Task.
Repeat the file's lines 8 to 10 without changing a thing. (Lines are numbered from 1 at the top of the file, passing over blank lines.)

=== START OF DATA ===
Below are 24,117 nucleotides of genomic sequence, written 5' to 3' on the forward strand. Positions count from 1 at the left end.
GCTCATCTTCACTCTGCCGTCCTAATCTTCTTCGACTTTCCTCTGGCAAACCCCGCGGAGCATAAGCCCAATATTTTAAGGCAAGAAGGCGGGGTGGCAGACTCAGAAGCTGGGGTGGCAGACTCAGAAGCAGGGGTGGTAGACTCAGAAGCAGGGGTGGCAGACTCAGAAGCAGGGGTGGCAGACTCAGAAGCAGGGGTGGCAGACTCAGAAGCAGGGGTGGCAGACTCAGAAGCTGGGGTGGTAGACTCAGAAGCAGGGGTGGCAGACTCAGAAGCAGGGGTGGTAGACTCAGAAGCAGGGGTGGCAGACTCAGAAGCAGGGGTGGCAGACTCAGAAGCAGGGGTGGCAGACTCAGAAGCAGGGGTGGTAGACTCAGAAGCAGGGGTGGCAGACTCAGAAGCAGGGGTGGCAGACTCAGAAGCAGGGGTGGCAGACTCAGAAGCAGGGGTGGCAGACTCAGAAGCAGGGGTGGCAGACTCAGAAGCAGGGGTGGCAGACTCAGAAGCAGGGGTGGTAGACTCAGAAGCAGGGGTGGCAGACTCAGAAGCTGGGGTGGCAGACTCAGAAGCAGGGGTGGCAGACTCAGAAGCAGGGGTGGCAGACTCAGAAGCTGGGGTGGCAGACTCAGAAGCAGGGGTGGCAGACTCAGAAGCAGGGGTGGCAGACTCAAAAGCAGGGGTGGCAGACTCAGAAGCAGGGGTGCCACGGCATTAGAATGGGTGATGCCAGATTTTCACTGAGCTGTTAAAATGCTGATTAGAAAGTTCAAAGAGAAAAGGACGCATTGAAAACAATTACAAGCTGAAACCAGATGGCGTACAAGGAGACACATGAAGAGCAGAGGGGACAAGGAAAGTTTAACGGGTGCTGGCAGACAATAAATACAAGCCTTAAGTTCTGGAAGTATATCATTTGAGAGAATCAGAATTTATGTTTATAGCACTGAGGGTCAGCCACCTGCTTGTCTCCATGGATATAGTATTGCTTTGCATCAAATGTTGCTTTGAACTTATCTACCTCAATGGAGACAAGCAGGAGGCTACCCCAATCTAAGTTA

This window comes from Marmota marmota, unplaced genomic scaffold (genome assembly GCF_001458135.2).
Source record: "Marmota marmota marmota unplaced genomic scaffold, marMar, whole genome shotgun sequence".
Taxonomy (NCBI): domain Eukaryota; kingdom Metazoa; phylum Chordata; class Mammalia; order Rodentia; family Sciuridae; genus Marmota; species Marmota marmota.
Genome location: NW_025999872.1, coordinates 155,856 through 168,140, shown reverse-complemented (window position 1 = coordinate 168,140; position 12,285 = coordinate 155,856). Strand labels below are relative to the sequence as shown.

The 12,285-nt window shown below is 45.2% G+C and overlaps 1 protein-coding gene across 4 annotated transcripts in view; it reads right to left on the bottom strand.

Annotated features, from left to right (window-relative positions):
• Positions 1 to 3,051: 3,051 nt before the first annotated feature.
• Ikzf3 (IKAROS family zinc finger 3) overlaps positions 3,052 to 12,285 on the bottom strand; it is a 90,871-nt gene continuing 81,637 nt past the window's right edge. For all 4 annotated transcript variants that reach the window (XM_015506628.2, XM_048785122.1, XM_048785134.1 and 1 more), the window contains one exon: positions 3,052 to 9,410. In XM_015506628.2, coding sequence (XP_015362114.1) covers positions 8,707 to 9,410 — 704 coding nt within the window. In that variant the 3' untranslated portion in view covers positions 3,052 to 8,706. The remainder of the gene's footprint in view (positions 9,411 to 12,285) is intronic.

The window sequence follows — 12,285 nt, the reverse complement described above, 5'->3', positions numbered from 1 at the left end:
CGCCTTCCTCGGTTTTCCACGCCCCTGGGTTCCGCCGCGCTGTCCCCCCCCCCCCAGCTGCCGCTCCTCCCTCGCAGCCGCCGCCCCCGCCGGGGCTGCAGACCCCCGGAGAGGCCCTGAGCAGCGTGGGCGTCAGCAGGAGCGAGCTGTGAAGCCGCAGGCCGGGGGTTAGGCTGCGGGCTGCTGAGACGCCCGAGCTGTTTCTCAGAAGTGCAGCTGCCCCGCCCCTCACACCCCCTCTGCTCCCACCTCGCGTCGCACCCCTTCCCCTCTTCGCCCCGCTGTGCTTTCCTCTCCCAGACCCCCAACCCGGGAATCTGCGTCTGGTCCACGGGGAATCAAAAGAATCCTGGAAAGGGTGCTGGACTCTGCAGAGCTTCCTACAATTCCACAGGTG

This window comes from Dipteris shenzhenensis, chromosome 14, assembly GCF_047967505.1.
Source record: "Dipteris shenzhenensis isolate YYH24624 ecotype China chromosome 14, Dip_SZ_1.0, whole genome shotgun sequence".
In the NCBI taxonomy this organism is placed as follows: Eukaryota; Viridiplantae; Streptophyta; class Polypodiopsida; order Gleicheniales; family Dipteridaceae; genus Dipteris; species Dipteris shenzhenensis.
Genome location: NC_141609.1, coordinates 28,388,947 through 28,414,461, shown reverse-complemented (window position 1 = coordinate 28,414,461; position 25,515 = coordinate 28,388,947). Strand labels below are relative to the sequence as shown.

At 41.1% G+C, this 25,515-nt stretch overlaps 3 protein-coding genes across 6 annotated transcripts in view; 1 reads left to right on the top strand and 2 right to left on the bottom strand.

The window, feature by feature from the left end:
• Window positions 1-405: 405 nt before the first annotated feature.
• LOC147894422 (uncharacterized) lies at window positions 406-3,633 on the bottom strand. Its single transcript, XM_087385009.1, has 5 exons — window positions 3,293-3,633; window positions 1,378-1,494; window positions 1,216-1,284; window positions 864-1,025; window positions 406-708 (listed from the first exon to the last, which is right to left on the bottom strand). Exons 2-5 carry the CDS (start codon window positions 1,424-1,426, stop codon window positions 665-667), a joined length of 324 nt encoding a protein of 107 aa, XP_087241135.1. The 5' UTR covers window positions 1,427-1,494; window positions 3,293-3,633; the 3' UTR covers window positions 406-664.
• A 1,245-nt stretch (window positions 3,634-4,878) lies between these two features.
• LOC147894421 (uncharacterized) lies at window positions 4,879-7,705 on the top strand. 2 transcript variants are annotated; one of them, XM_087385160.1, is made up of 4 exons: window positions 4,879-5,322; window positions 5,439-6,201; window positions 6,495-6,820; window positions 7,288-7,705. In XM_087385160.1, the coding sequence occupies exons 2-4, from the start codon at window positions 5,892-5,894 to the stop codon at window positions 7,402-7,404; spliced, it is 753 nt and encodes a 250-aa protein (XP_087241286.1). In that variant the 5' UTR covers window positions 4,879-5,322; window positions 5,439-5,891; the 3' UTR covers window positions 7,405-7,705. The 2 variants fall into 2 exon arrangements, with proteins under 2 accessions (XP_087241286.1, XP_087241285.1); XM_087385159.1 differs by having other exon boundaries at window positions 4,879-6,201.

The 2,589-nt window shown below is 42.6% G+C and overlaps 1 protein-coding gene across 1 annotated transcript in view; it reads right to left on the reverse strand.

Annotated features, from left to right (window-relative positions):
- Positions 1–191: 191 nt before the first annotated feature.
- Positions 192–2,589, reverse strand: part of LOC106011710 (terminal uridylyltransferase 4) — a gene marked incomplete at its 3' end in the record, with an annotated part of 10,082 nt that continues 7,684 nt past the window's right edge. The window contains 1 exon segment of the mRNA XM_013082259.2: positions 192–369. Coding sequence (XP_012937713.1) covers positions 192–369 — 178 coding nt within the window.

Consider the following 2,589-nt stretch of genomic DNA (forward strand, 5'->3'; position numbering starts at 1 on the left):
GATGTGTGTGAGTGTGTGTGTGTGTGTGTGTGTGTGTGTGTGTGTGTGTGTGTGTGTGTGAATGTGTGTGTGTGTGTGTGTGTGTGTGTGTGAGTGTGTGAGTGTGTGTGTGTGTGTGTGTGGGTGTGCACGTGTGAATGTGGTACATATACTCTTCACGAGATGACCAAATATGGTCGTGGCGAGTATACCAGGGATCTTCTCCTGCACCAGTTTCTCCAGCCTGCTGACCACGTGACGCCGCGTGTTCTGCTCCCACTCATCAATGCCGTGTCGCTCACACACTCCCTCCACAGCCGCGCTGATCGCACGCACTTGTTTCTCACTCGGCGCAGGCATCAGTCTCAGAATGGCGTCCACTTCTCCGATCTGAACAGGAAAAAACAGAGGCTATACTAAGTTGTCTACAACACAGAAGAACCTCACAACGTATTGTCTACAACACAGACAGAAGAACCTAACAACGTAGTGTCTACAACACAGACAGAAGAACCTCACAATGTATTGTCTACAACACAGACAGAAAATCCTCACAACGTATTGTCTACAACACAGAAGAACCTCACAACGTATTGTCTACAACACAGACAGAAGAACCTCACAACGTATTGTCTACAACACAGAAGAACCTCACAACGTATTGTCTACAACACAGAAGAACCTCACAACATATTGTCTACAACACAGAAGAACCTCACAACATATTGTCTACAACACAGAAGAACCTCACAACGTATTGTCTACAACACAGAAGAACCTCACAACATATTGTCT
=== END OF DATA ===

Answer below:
Annotated features, from left to right (window-relative positions):
• Positions 1 to 3,051: 3,051 nt before the first annotated feature.
• Ikzf3 (IKAROS family zinc finger 3) overlaps positions 3,052 to 12,285 on the bottom strand; it is a 90,871-nt gene continuing 81,637 nt past the window's right edge. For all 4 annotated transcript variants that reach the window (XM_015506628.2, XM_048785122.1, XM_048785134.1 and 1 more), the window contains one exon: positions 3,052 to 9,410. In XM_015506628.2, coding sequence (XP_015362114.1) covers positions 8,707 to 9,410 — 704 coding nt within the window. In that variant the 3' untranslated portion in view covers positions 3,052 to 8,706. The remainder of the gene's footprint in view (positions 9,411 to 12,285) is intronic.